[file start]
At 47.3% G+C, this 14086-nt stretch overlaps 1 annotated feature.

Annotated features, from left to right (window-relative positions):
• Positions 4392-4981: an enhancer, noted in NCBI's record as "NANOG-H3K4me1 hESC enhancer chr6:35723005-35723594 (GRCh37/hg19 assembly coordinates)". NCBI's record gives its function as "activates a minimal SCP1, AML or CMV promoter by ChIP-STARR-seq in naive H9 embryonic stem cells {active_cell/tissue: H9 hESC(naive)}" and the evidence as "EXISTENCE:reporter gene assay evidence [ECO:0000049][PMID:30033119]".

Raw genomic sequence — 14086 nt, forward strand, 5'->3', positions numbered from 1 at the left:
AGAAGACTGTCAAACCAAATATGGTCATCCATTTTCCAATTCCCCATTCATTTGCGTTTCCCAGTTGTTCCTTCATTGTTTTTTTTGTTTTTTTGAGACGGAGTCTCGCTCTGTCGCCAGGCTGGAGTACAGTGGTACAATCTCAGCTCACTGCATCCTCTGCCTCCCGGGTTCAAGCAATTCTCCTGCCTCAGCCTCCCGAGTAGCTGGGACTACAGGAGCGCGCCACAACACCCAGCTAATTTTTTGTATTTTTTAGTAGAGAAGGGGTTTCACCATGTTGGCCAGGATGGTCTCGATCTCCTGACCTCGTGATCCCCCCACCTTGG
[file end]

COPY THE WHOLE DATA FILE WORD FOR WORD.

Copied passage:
At 47.3% G+C, this 14086-nt stretch overlaps 1 annotated feature.

Annotated features, from left to right (window-relative positions):
• Positions 4392-4981: an enhancer, noted in NCBI's record as "NANOG-H3K4me1 hESC enhancer chr6:35723005-35723594 (GRCh37/hg19 assembly coordinates)". NCBI's record gives its function as "activates a minimal SCP1, AML or CMV promoter by ChIP-STARR-seq in naive H9 embryonic stem cells {active_cell/tissue: H9 hESC(naive)}" and the evidence as "EXISTENCE:reporter gene assay evidence [ECO:0000049][PMID:30033119]".

Raw genomic sequence — 14086 nt, forward strand, 5'->3', positions numbered from 1 at the left:
AGAAGACTGTCAAACCAAATATGGTCATCCATTTTCCAATTCCCCATTCATTTGCGTTTCCCAGTTGTTCCTTCATTGTTTTTTTTGTTTTTTTGAGACGGAGTCTCGCTCTGTCGCCAGGCTGGAGTACAGTGGTACAATCTCAGCTCACTGCATCCTCTGCCTCCCGGGTTCAAGCAATTCTCCTGCCTCAGCCTCCCGAGTAGCTGGGACTACAGGAGCGCGCCACAACACCCAGCTAATTTTTTGTATTTTTTAGTAGAGAAGGGGTTTCACCATGTTGGCCAGGATGGTCTCGATCTCCTGACCTCGTGATCCCCCCACCTTGG